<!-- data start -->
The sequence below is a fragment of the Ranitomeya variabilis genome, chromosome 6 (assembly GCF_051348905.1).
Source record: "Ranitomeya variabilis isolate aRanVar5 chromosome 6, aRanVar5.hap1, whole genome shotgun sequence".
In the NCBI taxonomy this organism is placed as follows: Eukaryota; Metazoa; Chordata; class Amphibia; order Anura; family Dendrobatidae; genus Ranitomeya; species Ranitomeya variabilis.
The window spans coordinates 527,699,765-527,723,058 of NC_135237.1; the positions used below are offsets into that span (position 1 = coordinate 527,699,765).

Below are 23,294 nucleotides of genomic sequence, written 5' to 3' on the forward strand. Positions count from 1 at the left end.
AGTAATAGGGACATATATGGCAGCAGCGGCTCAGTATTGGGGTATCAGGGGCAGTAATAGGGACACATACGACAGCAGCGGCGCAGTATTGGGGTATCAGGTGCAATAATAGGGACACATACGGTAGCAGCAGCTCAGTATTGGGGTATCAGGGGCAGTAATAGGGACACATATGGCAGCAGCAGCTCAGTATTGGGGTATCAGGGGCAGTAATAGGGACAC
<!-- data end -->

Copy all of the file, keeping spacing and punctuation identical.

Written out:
The sequence below is a fragment of the Ranitomeya variabilis genome, chromosome 6 (assembly GCF_051348905.1).
Source record: "Ranitomeya variabilis isolate aRanVar5 chromosome 6, aRanVar5.hap1, whole genome shotgun sequence".
In the NCBI taxonomy this organism is placed as follows: Eukaryota; Metazoa; Chordata; class Amphibia; order Anura; family Dendrobatidae; genus Ranitomeya; species Ranitomeya variabilis.
The window spans coordinates 527,699,765-527,723,058 of NC_135237.1; the positions used below are offsets into that span (position 1 = coordinate 527,699,765).

Below are 23,294 nucleotides of genomic sequence, written 5' to 3' on the forward strand. Positions count from 1 at the left end.
AGTAATAGGGACATATATGGCAGCAGCGGCTCAGTATTGGGGTATCAGGGGCAGTAATAGGGACACATACGACAGCAGCGGCGCAGTATTGGGGTATCAGGTGCAATAATAGGGACACATACGGTAGCAGCAGCTCAGTATTGGGGTATCAGGGGCAGTAATAGGGACACATATGGCAGCAGCAGCTCAGTATTGGGGTATCAGGGGCAGTAATAGGGACAC